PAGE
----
Yulia Latynina: Who Ordered Kashin’s Attack?

Oleg Kashin. Source: RIA Novosti/Maksim AvdeevRussian civil society is up in arms over the savage beating of Kommersant journalist Oleg Kashin. In the early hours of November 6, 2010, Kashin was nearly killed by two unknown assailants – a scene that was caught on tape and later leaked to the media, causing even more of an outrage. Protesters have been continually demanding that the perpetrators be found and brought to justice, and a presidential order put the investigation directly under the supervision of the prosecutor general.

Attacks on journalists are far from rare in Russia, and so is impunity. While suspects often abound, 94% of murder cases have never been resolved. Writing for Yezhednevny Zhurnal, noted journalist Yulia Latynina lays out the most likely perpetrators of Kashin’s brutal attack.

Kashin – Who Ordered the Attack?
By Yulia Latynina
November 8, 2010
Yezhednevny Zhurnal

The attack on Kommersant journalist Oleg Kashin is notable for the fact that, like in an Agatha Christie novel, its circle of suspects is finite and small.

The first suspect is Khimki Mayor and Afghan war veteran Strelchenko. The same thing happens to all of Strelchenko’s opponents – their skulls get broken. Exactly two years ago, they broke the skull of Mikhail Beketov; on the anniversary of Beketov’s beating, they broke the skull of Khimki Right Cause leader Fetisov, and a day later – Oleg Kashin.

What do we have here in Khimki, Chechnya? Who is Mayor Strelchenko – Ramzan Kadyrov?

The second suspect is the manager of the Federal Agency for Youth Matters, a close associate of Surkov, the spiritual leader of the Putinjugend – Vasily Yakemenko.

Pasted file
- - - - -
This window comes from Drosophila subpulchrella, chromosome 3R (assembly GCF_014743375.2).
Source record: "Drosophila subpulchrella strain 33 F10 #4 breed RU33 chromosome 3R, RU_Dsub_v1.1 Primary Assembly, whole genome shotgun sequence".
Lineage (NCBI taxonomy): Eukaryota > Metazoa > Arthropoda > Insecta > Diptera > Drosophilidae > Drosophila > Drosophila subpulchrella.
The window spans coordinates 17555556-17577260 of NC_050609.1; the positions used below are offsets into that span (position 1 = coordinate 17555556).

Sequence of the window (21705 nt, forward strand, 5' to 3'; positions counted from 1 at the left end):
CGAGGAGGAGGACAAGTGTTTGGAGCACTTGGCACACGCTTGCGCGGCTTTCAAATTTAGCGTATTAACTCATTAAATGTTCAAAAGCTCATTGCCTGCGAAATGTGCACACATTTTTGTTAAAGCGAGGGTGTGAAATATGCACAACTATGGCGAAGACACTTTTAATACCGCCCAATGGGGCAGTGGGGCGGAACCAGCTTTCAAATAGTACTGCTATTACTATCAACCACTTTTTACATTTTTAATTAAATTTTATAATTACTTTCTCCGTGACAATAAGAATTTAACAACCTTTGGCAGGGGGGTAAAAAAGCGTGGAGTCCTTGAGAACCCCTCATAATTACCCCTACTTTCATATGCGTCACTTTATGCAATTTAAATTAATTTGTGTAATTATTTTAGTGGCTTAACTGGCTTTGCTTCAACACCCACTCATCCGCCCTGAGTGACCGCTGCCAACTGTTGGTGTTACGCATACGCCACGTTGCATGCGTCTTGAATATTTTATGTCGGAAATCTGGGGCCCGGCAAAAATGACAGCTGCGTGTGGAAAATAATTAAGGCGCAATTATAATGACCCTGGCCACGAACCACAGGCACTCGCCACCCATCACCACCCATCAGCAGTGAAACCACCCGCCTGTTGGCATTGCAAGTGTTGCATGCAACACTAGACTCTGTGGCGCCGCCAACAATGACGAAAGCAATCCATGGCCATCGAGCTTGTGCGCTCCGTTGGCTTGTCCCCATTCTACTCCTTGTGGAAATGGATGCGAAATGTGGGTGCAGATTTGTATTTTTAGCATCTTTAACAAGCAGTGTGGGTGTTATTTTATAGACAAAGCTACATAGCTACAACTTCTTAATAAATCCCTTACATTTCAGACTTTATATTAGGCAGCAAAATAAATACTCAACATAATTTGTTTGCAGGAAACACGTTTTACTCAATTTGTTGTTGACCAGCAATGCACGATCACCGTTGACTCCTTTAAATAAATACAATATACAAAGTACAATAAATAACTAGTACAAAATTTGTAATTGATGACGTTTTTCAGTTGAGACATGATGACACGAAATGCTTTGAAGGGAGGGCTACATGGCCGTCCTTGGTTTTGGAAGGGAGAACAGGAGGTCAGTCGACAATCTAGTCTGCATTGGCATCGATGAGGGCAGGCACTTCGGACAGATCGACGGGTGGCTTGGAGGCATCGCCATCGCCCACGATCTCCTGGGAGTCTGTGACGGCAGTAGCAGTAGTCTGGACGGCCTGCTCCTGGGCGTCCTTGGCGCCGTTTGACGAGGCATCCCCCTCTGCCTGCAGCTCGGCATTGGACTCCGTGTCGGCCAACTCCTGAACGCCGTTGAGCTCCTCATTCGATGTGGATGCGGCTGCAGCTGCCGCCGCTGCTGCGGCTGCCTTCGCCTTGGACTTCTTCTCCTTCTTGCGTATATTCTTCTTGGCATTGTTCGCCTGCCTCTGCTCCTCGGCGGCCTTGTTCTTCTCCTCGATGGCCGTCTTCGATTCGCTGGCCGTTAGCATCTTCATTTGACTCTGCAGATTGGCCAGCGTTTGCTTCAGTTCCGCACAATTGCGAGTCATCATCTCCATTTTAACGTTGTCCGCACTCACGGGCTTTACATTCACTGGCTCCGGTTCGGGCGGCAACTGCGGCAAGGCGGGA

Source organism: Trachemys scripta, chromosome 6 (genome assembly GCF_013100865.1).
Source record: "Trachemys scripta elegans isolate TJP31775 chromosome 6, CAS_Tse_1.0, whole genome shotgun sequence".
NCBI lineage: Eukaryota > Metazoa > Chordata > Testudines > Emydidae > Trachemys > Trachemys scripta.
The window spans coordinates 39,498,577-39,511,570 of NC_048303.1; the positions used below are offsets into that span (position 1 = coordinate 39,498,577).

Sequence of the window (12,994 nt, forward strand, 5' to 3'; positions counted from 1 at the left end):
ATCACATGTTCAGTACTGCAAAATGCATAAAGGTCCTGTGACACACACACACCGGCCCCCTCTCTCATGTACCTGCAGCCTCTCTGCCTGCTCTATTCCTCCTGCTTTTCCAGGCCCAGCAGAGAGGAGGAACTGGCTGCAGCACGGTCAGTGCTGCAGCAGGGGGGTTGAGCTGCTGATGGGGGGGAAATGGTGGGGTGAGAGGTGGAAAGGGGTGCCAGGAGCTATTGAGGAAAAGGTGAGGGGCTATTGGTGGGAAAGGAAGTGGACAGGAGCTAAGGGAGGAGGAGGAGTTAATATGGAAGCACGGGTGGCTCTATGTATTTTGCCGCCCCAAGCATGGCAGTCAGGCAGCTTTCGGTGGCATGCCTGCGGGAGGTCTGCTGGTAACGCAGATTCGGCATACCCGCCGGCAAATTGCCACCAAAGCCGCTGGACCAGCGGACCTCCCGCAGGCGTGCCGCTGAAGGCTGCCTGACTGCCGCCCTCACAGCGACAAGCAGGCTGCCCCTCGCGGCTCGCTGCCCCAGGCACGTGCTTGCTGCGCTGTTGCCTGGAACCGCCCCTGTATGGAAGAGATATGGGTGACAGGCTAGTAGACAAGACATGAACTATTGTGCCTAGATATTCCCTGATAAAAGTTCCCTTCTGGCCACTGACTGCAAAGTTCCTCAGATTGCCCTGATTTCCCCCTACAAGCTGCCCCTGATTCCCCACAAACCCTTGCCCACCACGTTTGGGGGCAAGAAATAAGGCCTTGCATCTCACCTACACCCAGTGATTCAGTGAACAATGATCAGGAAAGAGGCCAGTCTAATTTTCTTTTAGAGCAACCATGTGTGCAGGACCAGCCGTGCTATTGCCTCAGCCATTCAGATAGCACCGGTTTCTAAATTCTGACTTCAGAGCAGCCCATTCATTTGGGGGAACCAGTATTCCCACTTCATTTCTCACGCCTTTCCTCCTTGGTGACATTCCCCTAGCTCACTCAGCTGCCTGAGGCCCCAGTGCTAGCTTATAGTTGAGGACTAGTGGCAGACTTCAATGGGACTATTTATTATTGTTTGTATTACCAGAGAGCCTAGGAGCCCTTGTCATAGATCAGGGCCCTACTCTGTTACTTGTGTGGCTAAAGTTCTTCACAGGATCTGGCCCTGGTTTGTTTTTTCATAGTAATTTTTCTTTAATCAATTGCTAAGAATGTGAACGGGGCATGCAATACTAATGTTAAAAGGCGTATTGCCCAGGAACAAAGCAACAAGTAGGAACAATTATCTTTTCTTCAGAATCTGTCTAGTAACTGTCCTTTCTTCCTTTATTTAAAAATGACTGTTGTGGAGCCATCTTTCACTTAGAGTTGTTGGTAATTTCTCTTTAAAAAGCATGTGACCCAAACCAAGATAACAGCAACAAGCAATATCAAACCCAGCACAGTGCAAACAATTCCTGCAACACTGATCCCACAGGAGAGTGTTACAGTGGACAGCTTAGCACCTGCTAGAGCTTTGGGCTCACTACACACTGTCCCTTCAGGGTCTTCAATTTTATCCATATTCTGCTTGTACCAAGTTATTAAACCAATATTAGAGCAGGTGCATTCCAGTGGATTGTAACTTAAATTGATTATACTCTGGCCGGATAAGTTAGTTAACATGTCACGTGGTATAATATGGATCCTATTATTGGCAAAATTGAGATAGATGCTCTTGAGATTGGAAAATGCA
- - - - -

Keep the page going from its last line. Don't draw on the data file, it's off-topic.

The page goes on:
In August 2010, Kashin uncovered and expanded upon an unappetizing story about Yakemenko.

A young girl attending Seliger, Anastasia Korchevskaya, decided to promote herself by bragging about her proximity to the top command, and posted a photo of herself with Yakemenko online with the caption: “Seliger 2008. Yakemenko still thinks I’m madly in love with him.” Yakemenko commented in response: “Korchevskaya, if you came to me two times at night in my tent, it doesn’t mean I think you’re in love with me.”

The page was then deleted, but Kashin managed to make a screenshot and generally did everything possible to expand upon the story. It turned out that Yakemenko not only uses his authority to sleep with schoolchildren, but he also brags on LiveJournal that he screws them in tents. Kashin is not a simple person; he has cooperated with the Kremlin on multiple occasions (it is only worth nothing how he insisted that Private Sychev’s legs fell off on their own accord), and his position could be seen not just as the position of an enemy, but worse – the position of a traitor.

To declare Kashin to be an enemy of the people as a result of this issue was awkward. In the pedofuhrer’s place, it was worth it to wait and latch onto some other one of Kashin’s writings. And, for sure, when Kashin did an interview for Kommersant with the head of the antifascists who were rampaging against the Khimki administration, the Young Guard website, which is under Yakemenko’s jurisdiction, came out with an article entitled “Journalist-traitors (my emphasis – Y.L.) must be punished!”